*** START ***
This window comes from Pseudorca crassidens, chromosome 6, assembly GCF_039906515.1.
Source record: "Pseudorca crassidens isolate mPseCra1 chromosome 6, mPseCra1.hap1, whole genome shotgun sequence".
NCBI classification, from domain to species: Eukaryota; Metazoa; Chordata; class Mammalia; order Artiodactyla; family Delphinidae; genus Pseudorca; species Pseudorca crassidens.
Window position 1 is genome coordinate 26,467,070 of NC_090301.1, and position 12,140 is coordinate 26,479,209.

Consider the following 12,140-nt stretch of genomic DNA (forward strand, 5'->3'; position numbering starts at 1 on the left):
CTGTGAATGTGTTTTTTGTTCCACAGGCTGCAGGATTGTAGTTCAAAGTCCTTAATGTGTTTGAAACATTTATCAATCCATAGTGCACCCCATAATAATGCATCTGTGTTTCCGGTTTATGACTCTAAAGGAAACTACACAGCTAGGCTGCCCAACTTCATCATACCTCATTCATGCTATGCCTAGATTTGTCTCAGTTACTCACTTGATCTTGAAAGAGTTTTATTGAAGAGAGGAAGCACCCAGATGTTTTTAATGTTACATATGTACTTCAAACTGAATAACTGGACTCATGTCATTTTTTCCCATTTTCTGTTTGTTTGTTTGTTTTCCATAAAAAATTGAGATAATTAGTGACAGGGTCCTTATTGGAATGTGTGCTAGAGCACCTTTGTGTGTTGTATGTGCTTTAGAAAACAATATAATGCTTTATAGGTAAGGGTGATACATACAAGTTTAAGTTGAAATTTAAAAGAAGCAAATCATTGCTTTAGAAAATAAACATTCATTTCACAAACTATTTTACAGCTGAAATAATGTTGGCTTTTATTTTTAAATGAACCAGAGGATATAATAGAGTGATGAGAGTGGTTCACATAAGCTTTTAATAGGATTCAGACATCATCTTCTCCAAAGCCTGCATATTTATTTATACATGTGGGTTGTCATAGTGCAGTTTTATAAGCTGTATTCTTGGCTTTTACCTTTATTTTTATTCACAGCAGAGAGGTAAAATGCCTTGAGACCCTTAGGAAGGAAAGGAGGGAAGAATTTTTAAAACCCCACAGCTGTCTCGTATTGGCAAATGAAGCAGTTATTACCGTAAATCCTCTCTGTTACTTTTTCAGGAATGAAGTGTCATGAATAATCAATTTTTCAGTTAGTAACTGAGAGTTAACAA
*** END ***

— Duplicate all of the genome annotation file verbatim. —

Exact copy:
This window comes from Pseudorca crassidens, chromosome 6, assembly GCF_039906515.1.
Source record: "Pseudorca crassidens isolate mPseCra1 chromosome 6, mPseCra1.hap1, whole genome shotgun sequence".
NCBI classification, from domain to species: Eukaryota; Metazoa; Chordata; class Mammalia; order Artiodactyla; family Delphinidae; genus Pseudorca; species Pseudorca crassidens.
Window position 1 is genome coordinate 26,467,070 of NC_090301.1, and position 12,140 is coordinate 26,479,209.

Consider the following 12,140-nt stretch of genomic DNA (forward strand, 5'->3'; position numbering starts at 1 on the left):
CTGTGAATGTGTTTTTTGTTCCACAGGCTGCAGGATTGTAGTTCAAAGTCCTTAATGTGTTTGAAACATTTATCAATCCATAGTGCACCCCATAATAATGCATCTGTGTTTCCGGTTTATGACTCTAAAGGAAACTACACAGCTAGGCTGCCCAACTTCATCATACCTCATTCATGCTATGCCTAGATTTGTCTCAGTTACTCACTTGATCTTGAAAGAGTTTTATTGAAGAGAGGAAGCACCCAGATGTTTTTAATGTTACATATGTACTTCAAACTGAATAACTGGACTCATGTCATTTTTTCCCATTTTCTGTTTGTTTGTTTGTTTTCCATAAAAAATTGAGATAATTAGTGACAGGGTCCTTATTGGAATGTGTGCTAGAGCACCTTTGTGTGTTGTATGTGCTTTAGAAAACAATATAATGCTTTATAGGTAAGGGTGATACATACAAGTTTAAGTTGAAATTTAAAAGAAGCAAATCATTGCTTTAGAAAATAAACATTCATTTCACAAACTATTTTACAGCTGAAATAATGTTGGCTTTTATTTTTAAATGAACCAGAGGATATAATAGAGTGATGAGAGTGGTTCACATAAGCTTTTAATAGGATTCAGACATCATCTTCTCCAAAGCCTGCATATTTATTTATACATGTGGGTTGTCATAGTGCAGTTTTATAAGCTGTATTCTTGGCTTTTACCTTTATTTTTATTCACAGCAGAGAGGTAAAATGCCTTGAGACCCTTAGGAAGGAAAGGAGGGAAGAATTTTTAAAACCCCACAGCTGTCTCGTATTGGCAAATGAAGCAGTTATTACCGTAAATCCTCTCTGTTACTTTTTCAGGAATGAAGTGTCATGAATAATCAATTTTTCAGTTAGTAACTGAGAGTTAACAA